In addition to this crazy bedtime routine that we’ve fallen into, Lauren almost always runs into our room in the middle of the night. Sometimes, we’re so tired, we don’t even notice she’s wedged between us. But mostly, one of us ends up scurrying her back to bed and sleeping with her until morning.

On this particular Thursday night, I’d planned to be in bed by 9:30 p.m., so I’d get enough sleep for boot camp the next morning. For the most part, the plan was intact. I read to the kids, helped them brush their teeth and miraculously, everyone was in bed and silent right on schedule.

Around 3:00 a.m., Lauren arrived in our room. For some unknown reason, my husband decided this was the night he was going to make a point. He walked Lauren back to her room, wished her good night and returned to bed. She shouted, “Daddy! I have to go to the bathroom!” which was enough to wake up Will, who then shouted, “Me too!”

Ted ended up lying down in the hall between their rooms, telling them both they had to go to sleep on their own. I offered to help, but Ted sent me back to bed and shut the door. “We have to do this,” he said. “They need to cry it out.”

I returned to bed, determined to rest before my 5:00 a.m. wake up call, until both children came running to my side. “What are you two doing here?” I asked. To which Ted interrupted, “I’ve had enough of these menacing kids…” or something reminiscent of Scooby Doo. “I’ve been up for over an hour. I am done!”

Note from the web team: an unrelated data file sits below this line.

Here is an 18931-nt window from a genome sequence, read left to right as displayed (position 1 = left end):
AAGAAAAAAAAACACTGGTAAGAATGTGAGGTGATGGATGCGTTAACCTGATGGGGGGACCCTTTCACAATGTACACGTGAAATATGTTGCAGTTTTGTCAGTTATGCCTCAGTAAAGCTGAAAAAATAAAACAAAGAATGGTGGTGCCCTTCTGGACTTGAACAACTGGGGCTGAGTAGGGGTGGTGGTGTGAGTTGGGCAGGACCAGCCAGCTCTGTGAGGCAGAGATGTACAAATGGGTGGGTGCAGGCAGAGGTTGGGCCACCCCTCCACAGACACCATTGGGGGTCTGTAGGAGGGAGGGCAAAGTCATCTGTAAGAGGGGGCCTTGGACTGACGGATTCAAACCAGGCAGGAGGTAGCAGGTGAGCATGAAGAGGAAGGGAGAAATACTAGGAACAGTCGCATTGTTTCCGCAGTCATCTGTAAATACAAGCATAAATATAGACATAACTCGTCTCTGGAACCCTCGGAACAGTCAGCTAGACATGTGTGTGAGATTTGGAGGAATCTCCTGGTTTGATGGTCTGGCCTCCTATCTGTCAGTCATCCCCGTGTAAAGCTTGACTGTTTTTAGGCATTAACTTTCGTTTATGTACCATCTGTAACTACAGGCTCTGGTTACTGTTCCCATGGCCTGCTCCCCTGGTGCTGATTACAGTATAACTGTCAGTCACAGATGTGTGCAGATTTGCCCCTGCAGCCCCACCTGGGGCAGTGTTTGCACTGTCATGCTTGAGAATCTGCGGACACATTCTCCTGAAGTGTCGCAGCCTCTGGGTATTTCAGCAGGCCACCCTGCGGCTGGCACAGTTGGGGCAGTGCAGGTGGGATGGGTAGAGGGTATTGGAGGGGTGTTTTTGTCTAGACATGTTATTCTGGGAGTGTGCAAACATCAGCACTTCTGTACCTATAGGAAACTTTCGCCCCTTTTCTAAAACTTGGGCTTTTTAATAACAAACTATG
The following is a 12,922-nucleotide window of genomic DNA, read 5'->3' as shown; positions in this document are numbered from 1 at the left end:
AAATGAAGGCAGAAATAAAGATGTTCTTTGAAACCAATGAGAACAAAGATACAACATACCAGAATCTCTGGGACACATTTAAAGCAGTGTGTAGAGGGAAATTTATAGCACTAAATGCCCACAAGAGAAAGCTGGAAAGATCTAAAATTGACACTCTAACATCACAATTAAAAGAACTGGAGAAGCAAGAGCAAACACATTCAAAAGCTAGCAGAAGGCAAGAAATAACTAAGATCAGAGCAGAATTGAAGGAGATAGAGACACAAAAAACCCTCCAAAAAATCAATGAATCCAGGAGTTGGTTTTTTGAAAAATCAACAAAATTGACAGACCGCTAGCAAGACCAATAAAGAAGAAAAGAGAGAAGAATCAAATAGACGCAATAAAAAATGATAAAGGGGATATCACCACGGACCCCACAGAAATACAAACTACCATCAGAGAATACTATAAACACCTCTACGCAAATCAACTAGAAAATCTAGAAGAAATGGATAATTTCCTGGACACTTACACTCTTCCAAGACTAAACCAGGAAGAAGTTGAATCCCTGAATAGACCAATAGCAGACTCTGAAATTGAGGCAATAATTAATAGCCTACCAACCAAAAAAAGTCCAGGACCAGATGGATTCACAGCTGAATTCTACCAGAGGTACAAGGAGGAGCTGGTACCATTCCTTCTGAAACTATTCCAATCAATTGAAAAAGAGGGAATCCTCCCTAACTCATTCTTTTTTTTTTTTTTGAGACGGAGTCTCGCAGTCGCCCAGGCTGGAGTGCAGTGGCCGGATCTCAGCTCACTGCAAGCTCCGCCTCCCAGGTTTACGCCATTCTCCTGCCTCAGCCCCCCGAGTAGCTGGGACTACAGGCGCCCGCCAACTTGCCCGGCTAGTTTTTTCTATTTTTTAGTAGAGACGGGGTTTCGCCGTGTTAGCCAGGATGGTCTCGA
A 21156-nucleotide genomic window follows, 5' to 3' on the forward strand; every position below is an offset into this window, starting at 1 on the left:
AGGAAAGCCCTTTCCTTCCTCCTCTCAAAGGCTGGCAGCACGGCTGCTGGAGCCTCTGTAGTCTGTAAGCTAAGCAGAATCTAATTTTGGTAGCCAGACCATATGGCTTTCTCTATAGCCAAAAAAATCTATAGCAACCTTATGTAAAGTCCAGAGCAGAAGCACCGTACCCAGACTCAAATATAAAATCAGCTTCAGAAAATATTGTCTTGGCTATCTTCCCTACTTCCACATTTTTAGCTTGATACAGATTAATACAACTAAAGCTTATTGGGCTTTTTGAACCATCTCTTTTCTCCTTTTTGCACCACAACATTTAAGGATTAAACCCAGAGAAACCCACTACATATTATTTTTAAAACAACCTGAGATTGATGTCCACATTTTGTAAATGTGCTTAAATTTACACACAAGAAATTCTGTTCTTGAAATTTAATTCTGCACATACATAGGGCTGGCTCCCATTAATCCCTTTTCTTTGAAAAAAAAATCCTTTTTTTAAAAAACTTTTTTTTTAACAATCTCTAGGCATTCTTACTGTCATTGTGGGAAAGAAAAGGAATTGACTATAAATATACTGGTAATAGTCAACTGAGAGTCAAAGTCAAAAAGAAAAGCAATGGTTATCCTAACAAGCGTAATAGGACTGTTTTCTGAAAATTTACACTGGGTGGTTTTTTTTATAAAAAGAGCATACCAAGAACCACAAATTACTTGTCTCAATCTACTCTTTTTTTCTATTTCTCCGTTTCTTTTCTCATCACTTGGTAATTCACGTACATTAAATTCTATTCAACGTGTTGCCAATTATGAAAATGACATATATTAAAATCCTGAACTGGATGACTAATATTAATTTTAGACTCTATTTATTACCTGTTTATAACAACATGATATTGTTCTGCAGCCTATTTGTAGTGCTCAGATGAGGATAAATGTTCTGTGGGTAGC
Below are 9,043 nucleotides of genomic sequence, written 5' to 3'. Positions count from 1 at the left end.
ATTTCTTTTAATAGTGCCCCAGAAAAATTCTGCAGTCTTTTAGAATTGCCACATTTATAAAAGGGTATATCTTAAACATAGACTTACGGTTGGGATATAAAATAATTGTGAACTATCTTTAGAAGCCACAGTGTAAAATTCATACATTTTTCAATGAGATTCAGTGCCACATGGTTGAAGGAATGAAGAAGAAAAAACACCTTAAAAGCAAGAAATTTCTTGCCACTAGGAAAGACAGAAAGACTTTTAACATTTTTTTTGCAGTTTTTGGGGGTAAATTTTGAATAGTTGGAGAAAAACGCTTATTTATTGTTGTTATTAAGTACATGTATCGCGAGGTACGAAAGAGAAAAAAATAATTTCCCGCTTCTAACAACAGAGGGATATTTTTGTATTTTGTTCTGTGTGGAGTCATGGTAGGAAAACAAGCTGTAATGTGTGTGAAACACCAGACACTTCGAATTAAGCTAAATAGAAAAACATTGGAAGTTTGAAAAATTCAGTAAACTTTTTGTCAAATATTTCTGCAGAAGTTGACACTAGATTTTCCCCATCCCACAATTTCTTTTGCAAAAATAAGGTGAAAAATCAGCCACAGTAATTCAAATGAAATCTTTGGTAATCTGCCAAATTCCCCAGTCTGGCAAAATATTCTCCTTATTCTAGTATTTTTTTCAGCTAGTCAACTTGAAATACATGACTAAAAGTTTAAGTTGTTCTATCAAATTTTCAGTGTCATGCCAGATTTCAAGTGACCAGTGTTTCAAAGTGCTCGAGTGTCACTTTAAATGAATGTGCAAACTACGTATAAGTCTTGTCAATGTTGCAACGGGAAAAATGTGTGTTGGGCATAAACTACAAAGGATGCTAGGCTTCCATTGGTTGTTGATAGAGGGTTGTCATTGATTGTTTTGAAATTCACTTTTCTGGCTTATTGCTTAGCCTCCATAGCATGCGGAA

I asked him what I should do? There were only 45 minutes between now and the time I needed to be at class. Ted muttered something unprintable and threw the covers over his head.

My first, thought, nice timing! I have boot camp, people! Lauren and Will stared at me as though I was some kind of bedtime savior. I decided to put them both in Lauren’s bed, and sat in a chair beside them. Lauren looked like she might fall asleep, but Will was singing the Itsy Bitsy Spider complete with hand motions. I brought him back to his crib, and right on cue, he started yelling, “I want my Mommy!”

I returned to my post in Lauren’s room. She tossed and turned while Will screamed. It was now 5:15 a.m., and boot camp seemed less a possibility. I went to Will’s room and Lauren followed. “Do you two want to go downstairs and have some cereal?” To which they both screamed “Yeah!” as if I asked them if they wanted to go to the North Pole to meet Santa Claus.

While they munched on Kix and watched Mama Mirabelle, I stewed. I was mad at Ted for deciding to make a point in the middle of the week. And I was mad because I was missing boot camp.

Then I’m not sure what happened to alter my mood. Maybe it was the new brand of coffee. Or maybe it was seeing Lauren and Will contentedly sitting on the couch, cheeks stuffed with cereal. Whatever it was, I decided mothering two unpredictable toddlers was good enough reason to miss boot camp. And more than likely, I’ll miss class again. I’m sure some drill sergeant out there would consider this an excuse, but a little boot camp is better than none at all.